David Dunn - My research interests in security studies are wide ranging and I have written on British, American and European security policy as well as arms control, defence economics and energy security. My main work, however, concerns American foreign and security policy. I am particularly interested in the history of ideas and the influence of political culture and the political process on threat perception and thus foreign and security policy. I have also written a number of articles and book chapters on various aspects of “the war on terror.” I am currently completing a single authored book in Palgrave’s “Rethinking” series, edited by the LSE’s Prof. Mick Cox. This book, Rethinking Transatlanticism, is a major reassessment of the nature of the transatlantic relationship in the wake of the end of the Cold War, September 11th and the 2003 Iraq war. It analyses whether “the West” was entirely a Cold War construct and whether the idea of a transatlantic community can survive the construction of a greater European identity and the growing unilateralism of the United States.
Richard Lock-Pullan - My main focus of research has been on traditional security issues, particularly strategic issues. I have done a lot of work on military innovation and strategic culture as an outgrowth of my research on the US Army after the Vietnam War and how their changes influenced national intervention policy. From this I have an interest in how militaries learn and innovate. I have written various pieces looking at this and the specific issue of how Iraq relates to the Vietnam experience. I am under contract to write a book examining modern warfare and the nation state. My current research is looking at the issue of religion and security, but rather than examining Islam I am analysing Christianity’s understanding of security and how this influences US foreign policy in particular.
Cerwyn Moore - I work within the field of critical International Relations theory and security studies. My main areas of expertise focus upon political violence and terrorism. I have published widely on forms of political violence in the North Caucasus, such as suicide attacks, mass hostage-taking with suicidal intent and security issues drawing on Chechnya. I have received a number of research awards to further my work in these areas.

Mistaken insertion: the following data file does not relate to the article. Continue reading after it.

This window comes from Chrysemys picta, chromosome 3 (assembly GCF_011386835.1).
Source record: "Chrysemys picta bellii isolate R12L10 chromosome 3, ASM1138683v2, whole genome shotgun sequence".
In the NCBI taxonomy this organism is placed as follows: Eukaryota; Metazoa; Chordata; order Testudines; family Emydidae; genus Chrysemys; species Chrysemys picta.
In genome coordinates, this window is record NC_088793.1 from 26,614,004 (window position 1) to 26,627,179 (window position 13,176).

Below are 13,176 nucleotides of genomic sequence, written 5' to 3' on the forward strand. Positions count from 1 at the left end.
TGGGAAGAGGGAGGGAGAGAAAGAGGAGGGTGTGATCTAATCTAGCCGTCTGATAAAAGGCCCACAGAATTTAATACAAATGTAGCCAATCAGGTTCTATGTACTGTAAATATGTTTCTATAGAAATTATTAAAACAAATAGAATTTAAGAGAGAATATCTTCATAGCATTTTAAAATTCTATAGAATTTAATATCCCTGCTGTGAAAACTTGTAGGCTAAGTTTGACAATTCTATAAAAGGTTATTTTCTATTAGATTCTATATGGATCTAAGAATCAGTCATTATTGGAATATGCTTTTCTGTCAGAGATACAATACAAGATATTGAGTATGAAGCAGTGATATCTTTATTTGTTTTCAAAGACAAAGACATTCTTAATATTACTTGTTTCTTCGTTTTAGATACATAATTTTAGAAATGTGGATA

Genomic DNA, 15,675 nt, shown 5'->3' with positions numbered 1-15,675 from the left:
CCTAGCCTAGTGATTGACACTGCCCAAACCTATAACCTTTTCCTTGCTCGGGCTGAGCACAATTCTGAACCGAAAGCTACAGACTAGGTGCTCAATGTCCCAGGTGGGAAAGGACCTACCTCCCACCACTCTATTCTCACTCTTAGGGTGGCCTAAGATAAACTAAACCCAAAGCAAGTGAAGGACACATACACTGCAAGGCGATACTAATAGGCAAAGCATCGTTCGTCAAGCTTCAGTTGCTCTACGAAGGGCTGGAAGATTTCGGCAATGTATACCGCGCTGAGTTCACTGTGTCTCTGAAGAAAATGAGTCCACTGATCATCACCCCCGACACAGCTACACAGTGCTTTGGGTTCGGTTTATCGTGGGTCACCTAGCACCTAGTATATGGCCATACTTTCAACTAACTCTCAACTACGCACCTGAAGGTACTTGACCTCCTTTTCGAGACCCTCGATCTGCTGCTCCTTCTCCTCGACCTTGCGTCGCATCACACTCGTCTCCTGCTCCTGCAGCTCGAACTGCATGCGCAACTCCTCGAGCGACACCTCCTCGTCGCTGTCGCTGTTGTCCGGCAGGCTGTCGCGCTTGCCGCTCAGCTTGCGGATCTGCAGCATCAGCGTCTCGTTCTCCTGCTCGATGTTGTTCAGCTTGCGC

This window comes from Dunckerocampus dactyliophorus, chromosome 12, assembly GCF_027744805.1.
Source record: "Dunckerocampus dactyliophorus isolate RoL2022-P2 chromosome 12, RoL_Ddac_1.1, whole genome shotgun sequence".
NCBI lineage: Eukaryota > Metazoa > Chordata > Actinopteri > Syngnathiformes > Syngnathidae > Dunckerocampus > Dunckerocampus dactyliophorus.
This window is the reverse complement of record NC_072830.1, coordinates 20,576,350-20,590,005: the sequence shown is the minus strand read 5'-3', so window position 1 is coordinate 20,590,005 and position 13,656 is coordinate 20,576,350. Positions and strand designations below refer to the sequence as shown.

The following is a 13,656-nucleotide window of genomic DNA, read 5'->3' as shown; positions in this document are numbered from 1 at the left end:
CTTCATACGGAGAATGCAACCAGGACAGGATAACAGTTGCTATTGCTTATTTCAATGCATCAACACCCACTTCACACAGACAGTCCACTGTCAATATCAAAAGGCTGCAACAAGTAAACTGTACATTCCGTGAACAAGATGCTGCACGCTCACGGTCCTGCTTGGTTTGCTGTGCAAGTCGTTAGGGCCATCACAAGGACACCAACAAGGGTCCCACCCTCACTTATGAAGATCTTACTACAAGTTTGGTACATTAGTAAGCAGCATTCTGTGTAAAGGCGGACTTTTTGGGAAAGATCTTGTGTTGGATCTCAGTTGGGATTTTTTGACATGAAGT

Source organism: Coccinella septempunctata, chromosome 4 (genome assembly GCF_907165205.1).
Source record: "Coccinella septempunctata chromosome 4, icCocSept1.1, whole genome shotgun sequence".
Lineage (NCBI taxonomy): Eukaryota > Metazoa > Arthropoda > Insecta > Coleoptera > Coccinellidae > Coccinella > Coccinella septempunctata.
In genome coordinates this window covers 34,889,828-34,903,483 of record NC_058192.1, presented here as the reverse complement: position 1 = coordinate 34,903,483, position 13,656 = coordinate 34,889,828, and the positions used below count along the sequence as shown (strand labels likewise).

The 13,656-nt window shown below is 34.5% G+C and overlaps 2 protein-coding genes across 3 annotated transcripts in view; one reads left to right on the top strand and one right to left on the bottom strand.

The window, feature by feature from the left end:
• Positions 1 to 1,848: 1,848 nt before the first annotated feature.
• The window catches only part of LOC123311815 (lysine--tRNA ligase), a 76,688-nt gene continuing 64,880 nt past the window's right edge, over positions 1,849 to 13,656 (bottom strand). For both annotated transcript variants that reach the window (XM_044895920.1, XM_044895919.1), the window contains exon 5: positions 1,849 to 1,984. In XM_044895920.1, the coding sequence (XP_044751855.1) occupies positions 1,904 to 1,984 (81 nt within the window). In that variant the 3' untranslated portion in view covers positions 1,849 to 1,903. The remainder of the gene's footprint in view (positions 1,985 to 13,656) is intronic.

Edward Newman - My interests include civil war and political violence; multilateral approaches to peace and security; human security and critical security studies; peacebuilding and post-conflict reconstruction. Before joining POLSIS in September I worked for almost 10 years at the United Nations University. Currently I am finishing off a few UNU research projects.
Michelle Pace - My interests include critical approaches in International Relations Theory, European Union Studies, Euro-Mediterranean Politics, Perceptions of democratisation in the Arab-Mediterranean world, EU democracy promotion efforts in the Middle East and North Africa, Euro-Mediterranean Partnership, European Neighbourhood Policy, the Barcelona Process: Union for the Mediterranean, Israeli-Palestinian relations, politics of identity, conflict management, European integration theories, discourse analysis, Occupied Palestinian Territories, Egypt. In my current ESRC project (First Grant Scheme large research project RES-061-25-0075) I am particularly focusing on the role of the EU, and other external actors like the US, in the de-democratisation of states / pseudo states in the Middle East and North Africa, particularly the cases of Egypt and Palestine.
Asaf Siniver - My research centres around three key clusters: contemporary US foreign and defence policy, conflict resolution and mediation, and the security and diplomatic history of the Arab-Israeli conflict. I am also very interested in crisis studies and the linkage between structures, processes and outcomes in foreign policy-making during times of international crises.
PhD doctoral researchers:
Monsters, Heroines and Victims: Exposing the Myth of Motherhood in Representations of Female Agency in Political Violence.
The evolution of US ballistic missile defence policy (1989-2010).
Constructing Authority: Does International Law Regulate the Foreign Policy Behaviour of States in Decisions to Use Force in Humanitarian Intervention.
The Unbridling of Virtue: Neoconservative Foreign Policy Thought between the Cold War and Iraq War
The Correlates of Cooperation: Polarity and Security Cooperation in International Society